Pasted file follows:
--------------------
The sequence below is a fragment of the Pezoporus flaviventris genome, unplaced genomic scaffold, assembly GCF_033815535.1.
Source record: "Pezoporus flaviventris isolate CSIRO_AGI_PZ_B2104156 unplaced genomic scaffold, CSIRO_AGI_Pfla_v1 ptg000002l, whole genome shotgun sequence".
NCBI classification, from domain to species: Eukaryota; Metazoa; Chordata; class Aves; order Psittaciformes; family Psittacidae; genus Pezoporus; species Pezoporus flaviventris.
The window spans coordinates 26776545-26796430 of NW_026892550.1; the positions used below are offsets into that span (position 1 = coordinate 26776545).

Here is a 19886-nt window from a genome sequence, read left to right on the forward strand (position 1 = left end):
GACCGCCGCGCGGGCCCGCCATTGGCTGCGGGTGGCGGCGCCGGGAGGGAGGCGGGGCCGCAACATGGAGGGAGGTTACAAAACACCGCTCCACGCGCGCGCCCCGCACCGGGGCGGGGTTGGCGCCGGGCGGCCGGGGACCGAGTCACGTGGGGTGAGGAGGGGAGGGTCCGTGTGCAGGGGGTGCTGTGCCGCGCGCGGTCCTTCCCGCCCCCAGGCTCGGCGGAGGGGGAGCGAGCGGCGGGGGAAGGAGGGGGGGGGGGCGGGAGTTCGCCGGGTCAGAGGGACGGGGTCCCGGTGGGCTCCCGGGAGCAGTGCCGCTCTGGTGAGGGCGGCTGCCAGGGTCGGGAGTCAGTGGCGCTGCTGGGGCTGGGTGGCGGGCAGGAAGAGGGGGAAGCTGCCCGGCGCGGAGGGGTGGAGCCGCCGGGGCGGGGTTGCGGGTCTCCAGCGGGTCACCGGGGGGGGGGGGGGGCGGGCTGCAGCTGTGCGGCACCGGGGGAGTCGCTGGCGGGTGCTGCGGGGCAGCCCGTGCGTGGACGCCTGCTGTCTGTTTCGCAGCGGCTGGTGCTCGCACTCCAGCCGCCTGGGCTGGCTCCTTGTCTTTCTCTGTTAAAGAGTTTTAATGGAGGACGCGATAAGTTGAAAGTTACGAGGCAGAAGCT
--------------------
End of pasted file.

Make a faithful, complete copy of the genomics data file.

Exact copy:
The sequence below is a fragment of the Pezoporus flaviventris genome, unplaced genomic scaffold, assembly GCF_033815535.1.
Source record: "Pezoporus flaviventris isolate CSIRO_AGI_PZ_B2104156 unplaced genomic scaffold, CSIRO_AGI_Pfla_v1 ptg000002l, whole genome shotgun sequence".
NCBI classification, from domain to species: Eukaryota; Metazoa; Chordata; class Aves; order Psittaciformes; family Psittacidae; genus Pezoporus; species Pezoporus flaviventris.
The window spans coordinates 26776545-26796430 of NW_026892550.1; the positions used below are offsets into that span (position 1 = coordinate 26776545).

Here is a 19886-nt window from a genome sequence, read left to right on the forward strand (position 1 = left end):
GACCGCCGCGCGGGCCCGCCATTGGCTGCGGGTGGCGGCGCCGGGAGGGAGGCGGGGCCGCAACATGGAGGGAGGTTACAAAACACCGCTCCACGCGCGCGCCCCGCACCGGGGCGGGGTTGGCGCCGGGCGGCCGGGGACCGAGTCACGTGGGGTGAGGAGGGGAGGGTCCGTGTGCAGGGGGTGCTGTGCCGCGCGCGGTCCTTCCCGCCCCCAGGCTCGGCGGAGGGGGAGCGAGCGGCGGGGGAAGGAGGGGGGGGGGGCGGGAGTTCGCCGGGTCAGAGGGACGGGGTCCCGGTGGGCTCCCGGGAGCAGTGCCGCTCTGGTGAGGGCGGCTGCCAGGGTCGGGAGTCAGTGGCGCTGCTGGGGCTGGGTGGCGGGCAGGAAGAGGGGGAAGCTGCCCGGCGCGGAGGGGTGGAGCCGCCGGGGCGGGGTTGCGGGTCTCCAGCGGGTCACCGGGGGGGGGGGGGGGCGGGCTGCAGCTGTGCGGCACCGGGGGAGTCGCTGGCGGGTGCTGCGGGGCAGCCCGTGCGTGGACGCCTGCTGTCTGTTTCGCAGCGGCTGGTGCTCGCACTCCAGCCGCCTGGGCTGGCTCCTTGTCTTTCTCTGTTAAAGAGTTTTAATGGAGGACGCGATAAGTTGAAAGTTACGAGGCAGAAGCT